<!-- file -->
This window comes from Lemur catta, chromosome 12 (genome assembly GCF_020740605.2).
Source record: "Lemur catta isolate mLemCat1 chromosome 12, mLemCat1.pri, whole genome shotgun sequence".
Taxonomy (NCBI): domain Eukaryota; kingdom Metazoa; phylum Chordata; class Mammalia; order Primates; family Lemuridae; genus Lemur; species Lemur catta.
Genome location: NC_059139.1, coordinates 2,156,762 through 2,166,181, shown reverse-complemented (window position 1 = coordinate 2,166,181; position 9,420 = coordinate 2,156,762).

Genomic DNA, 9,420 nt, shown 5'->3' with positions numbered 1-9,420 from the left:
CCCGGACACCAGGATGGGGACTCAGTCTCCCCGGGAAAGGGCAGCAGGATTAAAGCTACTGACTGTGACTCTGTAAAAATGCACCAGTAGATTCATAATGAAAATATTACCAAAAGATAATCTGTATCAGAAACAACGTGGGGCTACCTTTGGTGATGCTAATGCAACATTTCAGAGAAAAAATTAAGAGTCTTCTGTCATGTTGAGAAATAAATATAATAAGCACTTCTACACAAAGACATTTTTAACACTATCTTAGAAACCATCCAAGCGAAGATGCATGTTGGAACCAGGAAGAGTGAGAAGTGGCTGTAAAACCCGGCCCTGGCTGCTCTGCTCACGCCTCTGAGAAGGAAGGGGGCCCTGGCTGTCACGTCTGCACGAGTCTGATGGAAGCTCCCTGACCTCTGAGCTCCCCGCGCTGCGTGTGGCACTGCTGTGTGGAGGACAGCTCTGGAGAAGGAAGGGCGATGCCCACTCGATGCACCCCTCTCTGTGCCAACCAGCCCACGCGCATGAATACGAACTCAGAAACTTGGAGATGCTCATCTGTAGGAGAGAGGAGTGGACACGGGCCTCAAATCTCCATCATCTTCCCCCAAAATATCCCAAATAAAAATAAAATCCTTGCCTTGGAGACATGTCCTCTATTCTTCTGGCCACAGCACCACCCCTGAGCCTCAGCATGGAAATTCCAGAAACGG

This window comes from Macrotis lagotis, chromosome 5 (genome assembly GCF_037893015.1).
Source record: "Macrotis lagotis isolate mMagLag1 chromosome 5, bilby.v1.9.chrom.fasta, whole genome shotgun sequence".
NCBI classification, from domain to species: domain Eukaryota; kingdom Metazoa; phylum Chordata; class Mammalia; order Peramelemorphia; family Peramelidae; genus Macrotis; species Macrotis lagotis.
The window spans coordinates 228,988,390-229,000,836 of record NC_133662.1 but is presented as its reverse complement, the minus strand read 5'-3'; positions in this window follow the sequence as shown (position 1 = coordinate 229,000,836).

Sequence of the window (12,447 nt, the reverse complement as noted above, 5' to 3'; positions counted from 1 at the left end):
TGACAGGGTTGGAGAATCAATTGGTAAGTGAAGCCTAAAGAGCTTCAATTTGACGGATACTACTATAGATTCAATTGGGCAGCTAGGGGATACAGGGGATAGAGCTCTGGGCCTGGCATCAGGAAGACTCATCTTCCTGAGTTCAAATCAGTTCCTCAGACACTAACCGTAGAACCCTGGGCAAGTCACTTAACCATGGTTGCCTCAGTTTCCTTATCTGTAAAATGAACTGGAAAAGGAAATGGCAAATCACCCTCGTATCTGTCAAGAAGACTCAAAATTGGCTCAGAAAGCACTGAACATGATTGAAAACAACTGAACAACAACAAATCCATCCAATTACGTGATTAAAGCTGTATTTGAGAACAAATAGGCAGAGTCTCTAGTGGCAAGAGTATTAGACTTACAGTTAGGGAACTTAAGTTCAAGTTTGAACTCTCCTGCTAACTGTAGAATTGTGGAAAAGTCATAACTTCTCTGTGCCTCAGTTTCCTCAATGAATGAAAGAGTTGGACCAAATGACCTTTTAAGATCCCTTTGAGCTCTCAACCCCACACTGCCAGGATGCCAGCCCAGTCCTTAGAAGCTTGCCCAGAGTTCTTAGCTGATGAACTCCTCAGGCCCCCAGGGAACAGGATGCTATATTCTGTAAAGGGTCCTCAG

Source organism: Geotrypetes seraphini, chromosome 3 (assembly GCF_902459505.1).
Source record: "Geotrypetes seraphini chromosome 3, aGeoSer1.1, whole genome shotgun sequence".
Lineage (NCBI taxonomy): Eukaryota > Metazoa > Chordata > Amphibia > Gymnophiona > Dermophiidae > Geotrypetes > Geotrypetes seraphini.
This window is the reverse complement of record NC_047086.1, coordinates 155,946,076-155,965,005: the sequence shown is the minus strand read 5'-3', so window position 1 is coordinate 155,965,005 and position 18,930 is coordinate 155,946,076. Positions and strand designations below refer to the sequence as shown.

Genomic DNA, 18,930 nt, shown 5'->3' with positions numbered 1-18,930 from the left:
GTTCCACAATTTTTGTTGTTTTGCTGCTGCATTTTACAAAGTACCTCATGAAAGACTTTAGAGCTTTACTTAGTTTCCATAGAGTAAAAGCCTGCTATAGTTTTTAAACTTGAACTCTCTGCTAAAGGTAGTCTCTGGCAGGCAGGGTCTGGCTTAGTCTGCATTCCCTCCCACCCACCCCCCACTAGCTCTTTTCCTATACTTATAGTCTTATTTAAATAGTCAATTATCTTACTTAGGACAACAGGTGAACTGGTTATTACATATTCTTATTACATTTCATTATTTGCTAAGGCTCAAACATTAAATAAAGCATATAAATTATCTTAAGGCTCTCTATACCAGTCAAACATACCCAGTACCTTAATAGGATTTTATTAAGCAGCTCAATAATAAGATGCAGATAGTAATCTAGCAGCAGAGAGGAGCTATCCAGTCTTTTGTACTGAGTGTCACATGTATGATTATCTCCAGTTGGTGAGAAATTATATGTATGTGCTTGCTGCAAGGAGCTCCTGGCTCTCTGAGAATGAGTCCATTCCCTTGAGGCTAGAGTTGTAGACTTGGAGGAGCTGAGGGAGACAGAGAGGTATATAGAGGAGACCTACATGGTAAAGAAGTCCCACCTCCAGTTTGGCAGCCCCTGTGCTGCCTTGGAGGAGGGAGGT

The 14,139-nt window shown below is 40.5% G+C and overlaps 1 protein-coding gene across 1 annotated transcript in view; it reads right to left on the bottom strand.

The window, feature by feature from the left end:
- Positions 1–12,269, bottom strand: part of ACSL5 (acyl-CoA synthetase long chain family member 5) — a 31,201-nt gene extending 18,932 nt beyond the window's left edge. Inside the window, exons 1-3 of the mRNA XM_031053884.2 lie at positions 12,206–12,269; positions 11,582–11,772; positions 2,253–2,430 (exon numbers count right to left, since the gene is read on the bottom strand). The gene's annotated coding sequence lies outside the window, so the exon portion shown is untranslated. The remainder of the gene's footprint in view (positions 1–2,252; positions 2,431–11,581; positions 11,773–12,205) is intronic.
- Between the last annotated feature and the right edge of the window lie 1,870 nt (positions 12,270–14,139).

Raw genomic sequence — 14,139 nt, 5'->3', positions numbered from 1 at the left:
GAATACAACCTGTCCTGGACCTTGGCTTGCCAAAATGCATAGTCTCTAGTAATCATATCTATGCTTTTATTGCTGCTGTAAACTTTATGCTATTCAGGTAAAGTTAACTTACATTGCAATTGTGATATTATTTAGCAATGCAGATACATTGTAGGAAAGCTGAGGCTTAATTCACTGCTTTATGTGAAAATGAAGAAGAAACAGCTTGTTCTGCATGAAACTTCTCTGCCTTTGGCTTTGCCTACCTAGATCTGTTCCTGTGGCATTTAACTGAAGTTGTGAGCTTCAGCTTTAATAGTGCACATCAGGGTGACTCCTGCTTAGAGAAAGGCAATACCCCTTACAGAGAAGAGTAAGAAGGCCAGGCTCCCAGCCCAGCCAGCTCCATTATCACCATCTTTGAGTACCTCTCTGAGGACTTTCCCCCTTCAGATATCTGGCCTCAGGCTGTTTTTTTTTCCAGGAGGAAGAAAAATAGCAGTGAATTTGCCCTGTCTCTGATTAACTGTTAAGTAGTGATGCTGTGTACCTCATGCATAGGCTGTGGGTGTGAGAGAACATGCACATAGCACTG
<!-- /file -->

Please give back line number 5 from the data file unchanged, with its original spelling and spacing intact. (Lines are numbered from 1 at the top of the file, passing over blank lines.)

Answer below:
Genomic DNA, 9,420 nt, shown 5'->3' with positions numbered 1-9,420 from the left: